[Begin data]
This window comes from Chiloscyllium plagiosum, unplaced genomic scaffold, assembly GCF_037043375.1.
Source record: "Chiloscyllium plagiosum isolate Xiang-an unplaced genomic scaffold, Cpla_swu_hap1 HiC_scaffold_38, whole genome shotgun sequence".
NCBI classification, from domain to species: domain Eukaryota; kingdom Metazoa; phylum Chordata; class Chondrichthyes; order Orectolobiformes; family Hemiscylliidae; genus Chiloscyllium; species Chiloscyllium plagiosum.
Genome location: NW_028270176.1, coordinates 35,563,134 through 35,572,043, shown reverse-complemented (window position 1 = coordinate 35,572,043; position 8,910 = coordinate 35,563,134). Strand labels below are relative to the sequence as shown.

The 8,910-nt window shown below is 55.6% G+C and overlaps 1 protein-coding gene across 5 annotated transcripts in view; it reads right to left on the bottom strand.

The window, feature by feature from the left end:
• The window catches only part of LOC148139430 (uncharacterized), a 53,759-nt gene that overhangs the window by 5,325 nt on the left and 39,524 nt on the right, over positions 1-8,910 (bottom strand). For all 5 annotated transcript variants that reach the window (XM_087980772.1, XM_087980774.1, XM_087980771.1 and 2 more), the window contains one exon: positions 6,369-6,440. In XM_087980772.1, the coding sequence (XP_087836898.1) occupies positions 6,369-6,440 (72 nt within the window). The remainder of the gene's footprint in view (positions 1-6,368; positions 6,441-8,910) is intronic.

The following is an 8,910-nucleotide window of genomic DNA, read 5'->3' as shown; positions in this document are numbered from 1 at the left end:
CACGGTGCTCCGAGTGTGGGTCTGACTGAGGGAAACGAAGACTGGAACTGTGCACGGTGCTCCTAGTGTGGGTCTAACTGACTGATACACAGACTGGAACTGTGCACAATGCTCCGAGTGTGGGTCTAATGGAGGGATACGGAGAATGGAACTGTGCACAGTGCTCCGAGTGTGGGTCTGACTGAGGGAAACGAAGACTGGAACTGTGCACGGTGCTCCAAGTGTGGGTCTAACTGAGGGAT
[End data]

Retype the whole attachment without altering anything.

This window comes from Chiloscyllium plagiosum, unplaced genomic scaffold, assembly GCF_037043375.1.
Source record: "Chiloscyllium plagiosum isolate Xiang-an unplaced genomic scaffold, Cpla_swu_hap1 HiC_scaffold_38, whole genome shotgun sequence".
NCBI classification, from domain to species: domain Eukaryota; kingdom Metazoa; phylum Chordata; class Chondrichthyes; order Orectolobiformes; family Hemiscylliidae; genus Chiloscyllium; species Chiloscyllium plagiosum.
Genome location: NW_028270176.1, coordinates 35,563,134 through 35,572,043, shown reverse-complemented (window position 1 = coordinate 35,572,043; position 8,910 = coordinate 35,563,134). Strand labels below are relative to the sequence as shown.

The 8,910-nt window shown below is 55.6% G+C and overlaps 1 protein-coding gene across 5 annotated transcripts in view; it reads right to left on the bottom strand.

The window, feature by feature from the left end:
• The window catches only part of LOC148139430 (uncharacterized), a 53,759-nt gene that overhangs the window by 5,325 nt on the left and 39,524 nt on the right, over positions 1-8,910 (bottom strand). For all 5 annotated transcript variants that reach the window (XM_087980772.1, XM_087980774.1, XM_087980771.1 and 2 more), the window contains one exon: positions 6,369-6,440. In XM_087980772.1, the coding sequence (XP_087836898.1) occupies positions 6,369-6,440 (72 nt within the window). The remainder of the gene's footprint in view (positions 1-6,368; positions 6,441-8,910) is intronic.

The following is an 8,910-nucleotide window of genomic DNA, read 5'->3' as shown; positions in this document are numbered from 1 at the left end:
CACGGTGCTCCGAGTGTGGGTCTGACTGAGGGAAACGAAGACTGGAACTGTGCACGGTGCTCCTAGTGTGGGTCTAACTGACTGATACACAGACTGGAACTGTGCACAATGCTCCGAGTGTGGGTCTAATGGAGGGATACGGAGAATGGAACTGTGCACAGTGCTCCGAGTGTGGGTCTGACTGAGGGAAACGAAGACTGGAACTGTGCACGGTGCTCCAAGTGTGGGTCTAACTGAGGGAT